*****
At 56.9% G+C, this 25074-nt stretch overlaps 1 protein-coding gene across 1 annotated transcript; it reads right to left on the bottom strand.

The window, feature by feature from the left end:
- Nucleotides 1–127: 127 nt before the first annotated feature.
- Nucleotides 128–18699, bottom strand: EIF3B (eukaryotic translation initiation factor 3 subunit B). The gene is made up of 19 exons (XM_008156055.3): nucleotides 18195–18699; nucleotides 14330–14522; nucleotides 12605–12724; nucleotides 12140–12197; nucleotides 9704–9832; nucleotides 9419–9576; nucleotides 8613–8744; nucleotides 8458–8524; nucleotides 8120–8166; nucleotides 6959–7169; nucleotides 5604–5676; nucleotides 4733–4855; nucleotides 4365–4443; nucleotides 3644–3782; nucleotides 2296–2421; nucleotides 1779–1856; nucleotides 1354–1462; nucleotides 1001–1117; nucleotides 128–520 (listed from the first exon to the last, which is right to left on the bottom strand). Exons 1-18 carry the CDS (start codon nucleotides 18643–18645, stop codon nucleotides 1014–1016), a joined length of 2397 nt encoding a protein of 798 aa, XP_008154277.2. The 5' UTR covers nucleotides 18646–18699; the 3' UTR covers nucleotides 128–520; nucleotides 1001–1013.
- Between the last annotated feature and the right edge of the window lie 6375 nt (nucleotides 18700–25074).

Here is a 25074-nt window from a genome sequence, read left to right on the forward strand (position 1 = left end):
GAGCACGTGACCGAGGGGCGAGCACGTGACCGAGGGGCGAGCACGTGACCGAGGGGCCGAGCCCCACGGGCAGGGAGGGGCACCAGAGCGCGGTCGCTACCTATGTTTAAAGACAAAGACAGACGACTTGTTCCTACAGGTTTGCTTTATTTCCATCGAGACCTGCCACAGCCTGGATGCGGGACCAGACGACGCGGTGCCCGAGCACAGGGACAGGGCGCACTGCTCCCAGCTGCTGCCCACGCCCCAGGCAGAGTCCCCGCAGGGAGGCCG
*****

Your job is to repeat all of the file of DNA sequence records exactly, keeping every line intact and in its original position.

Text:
At 56.9% G+C, this 25074-nt stretch overlaps 1 protein-coding gene across 1 annotated transcript; it reads right to left on the bottom strand.

The window, feature by feature from the left end:
- Nucleotides 1–127: 127 nt before the first annotated feature.
- Nucleotides 128–18699, bottom strand: EIF3B (eukaryotic translation initiation factor 3 subunit B). The gene is made up of 19 exons (XM_008156055.3): nucleotides 18195–18699; nucleotides 14330–14522; nucleotides 12605–12724; nucleotides 12140–12197; nucleotides 9704–9832; nucleotides 9419–9576; nucleotides 8613–8744; nucleotides 8458–8524; nucleotides 8120–8166; nucleotides 6959–7169; nucleotides 5604–5676; nucleotides 4733–4855; nucleotides 4365–4443; nucleotides 3644–3782; nucleotides 2296–2421; nucleotides 1779–1856; nucleotides 1354–1462; nucleotides 1001–1117; nucleotides 128–520 (listed from the first exon to the last, which is right to left on the bottom strand). Exons 1-18 carry the CDS (start codon nucleotides 18643–18645, stop codon nucleotides 1014–1016), a joined length of 2397 nt encoding a protein of 798 aa, XP_008154277.2. The 5' UTR covers nucleotides 18646–18699; the 3' UTR covers nucleotides 128–520; nucleotides 1001–1013.
- Between the last annotated feature and the right edge of the window lie 6375 nt (nucleotides 18700–25074).

Here is a 25074-nt window from a genome sequence, read left to right on the forward strand (position 1 = left end):
GAGCACGTGACCGAGGGGCGAGCACGTGACCGAGGGGCGAGCACGTGACCGAGGGGCCGAGCCCCACGGGCAGGGAGGGGCACCAGAGCGCGGTCGCTACCTATGTTTAAAGACAAAGACAGACGACTTGTTCCTACAGGTTTGCTTTATTTCCATCGAGACCTGCCACAGCCTGGATGCGGGACCAGACGACGCGGTGCCCGAGCACAGGGACAGGGCGCACTGCTCCCAGCTGCTGCCCACGCCCCAGGCAGAGTCCCCGCAGGGAGGCCG